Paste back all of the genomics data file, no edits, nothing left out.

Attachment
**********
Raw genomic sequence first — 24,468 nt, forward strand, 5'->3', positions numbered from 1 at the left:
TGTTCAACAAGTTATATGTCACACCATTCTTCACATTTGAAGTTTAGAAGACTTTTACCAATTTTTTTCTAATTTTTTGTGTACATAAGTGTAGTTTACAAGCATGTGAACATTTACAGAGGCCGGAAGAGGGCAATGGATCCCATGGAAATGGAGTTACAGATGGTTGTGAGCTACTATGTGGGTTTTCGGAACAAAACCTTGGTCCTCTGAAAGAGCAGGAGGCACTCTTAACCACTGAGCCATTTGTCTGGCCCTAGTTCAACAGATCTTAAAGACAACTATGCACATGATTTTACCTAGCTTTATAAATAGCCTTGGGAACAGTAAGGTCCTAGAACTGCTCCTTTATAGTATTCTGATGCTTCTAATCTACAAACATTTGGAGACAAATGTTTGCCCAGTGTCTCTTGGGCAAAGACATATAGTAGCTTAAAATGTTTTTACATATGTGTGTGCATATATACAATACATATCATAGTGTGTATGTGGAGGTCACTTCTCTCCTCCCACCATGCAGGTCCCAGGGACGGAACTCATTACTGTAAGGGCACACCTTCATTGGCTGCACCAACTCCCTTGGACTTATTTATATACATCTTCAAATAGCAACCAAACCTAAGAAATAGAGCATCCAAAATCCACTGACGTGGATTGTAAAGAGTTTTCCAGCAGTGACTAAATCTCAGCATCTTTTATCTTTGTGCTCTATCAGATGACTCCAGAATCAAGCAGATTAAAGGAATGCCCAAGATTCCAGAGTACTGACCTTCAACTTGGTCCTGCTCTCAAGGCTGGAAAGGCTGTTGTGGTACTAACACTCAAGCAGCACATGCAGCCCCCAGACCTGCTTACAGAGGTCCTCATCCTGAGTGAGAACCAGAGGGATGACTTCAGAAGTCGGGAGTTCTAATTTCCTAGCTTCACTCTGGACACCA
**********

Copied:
Raw genomic sequence first — 24,468 nt, forward strand, 5'->3', positions numbered from 1 at the left:
TGTTCAACAAGTTATATGTCACACCATTCTTCACATTTGAAGTTTAGAAGACTTTTACCAATTTTTTTCTAATTTTTTGTGTACATAAGTGTAGTTTACAAGCATGTGAACATTTACAGAGGCCGGAAGAGGGCAATGGATCCCATGGAAATGGAGTTACAGATGGTTGTGAGCTACTATGTGGGTTTTCGGAACAAAACCTTGGTCCTCTGAAAGAGCAGGAGGCACTCTTAACCACTGAGCCATTTGTCTGGCCCTAGTTCAACAGATCTTAAAGACAACTATGCACATGATTTTACCTAGCTTTATAAATAGCCTTGGGAACAGTAAGGTCCTAGAACTGCTCCTTTATAGTATTCTGATGCTTCTAATCTACAAACATTTGGAGACAAATGTTTGCCCAGTGTCTCTTGGGCAAAGACATATAGTAGCTTAAAATGTTTTTACATATGTGTGTGCATATATACAATACATATCATAGTGTGTATGTGGAGGTCACTTCTCTCCTCCCACCATGCAGGTCCCAGGGACGGAACTCATTACTGTAAGGGCACACCTTCATTGGCTGCACCAACTCCCTTGGACTTATTTATATACATCTTCAAATAGCAACCAAACCTAAGAAATAGAGCATCCAAAATCCACTGACGTGGATTGTAAAGAGTTTTCCAGCAGTGACTAAATCTCAGCATCTTTTATCTTTGTGCTCTATCAGATGACTCCAGAATCAAGCAGATTAAAGGAATGCCCAAGATTCCAGAGTACTGACCTTCAACTTGGTCCTGCTCTCAAGGCTGGAAAGGCTGTTGTGGTACTAACACTCAAGCAGCACATGCAGCCCCCAGACCTGCTTACAGAGGTCCTCATCCTGAGTGAGAACCAGAGGGATGACTTCAGAAGTCGGGAGTTCTAATTTCCTAGCTTCACTCTGGACACCA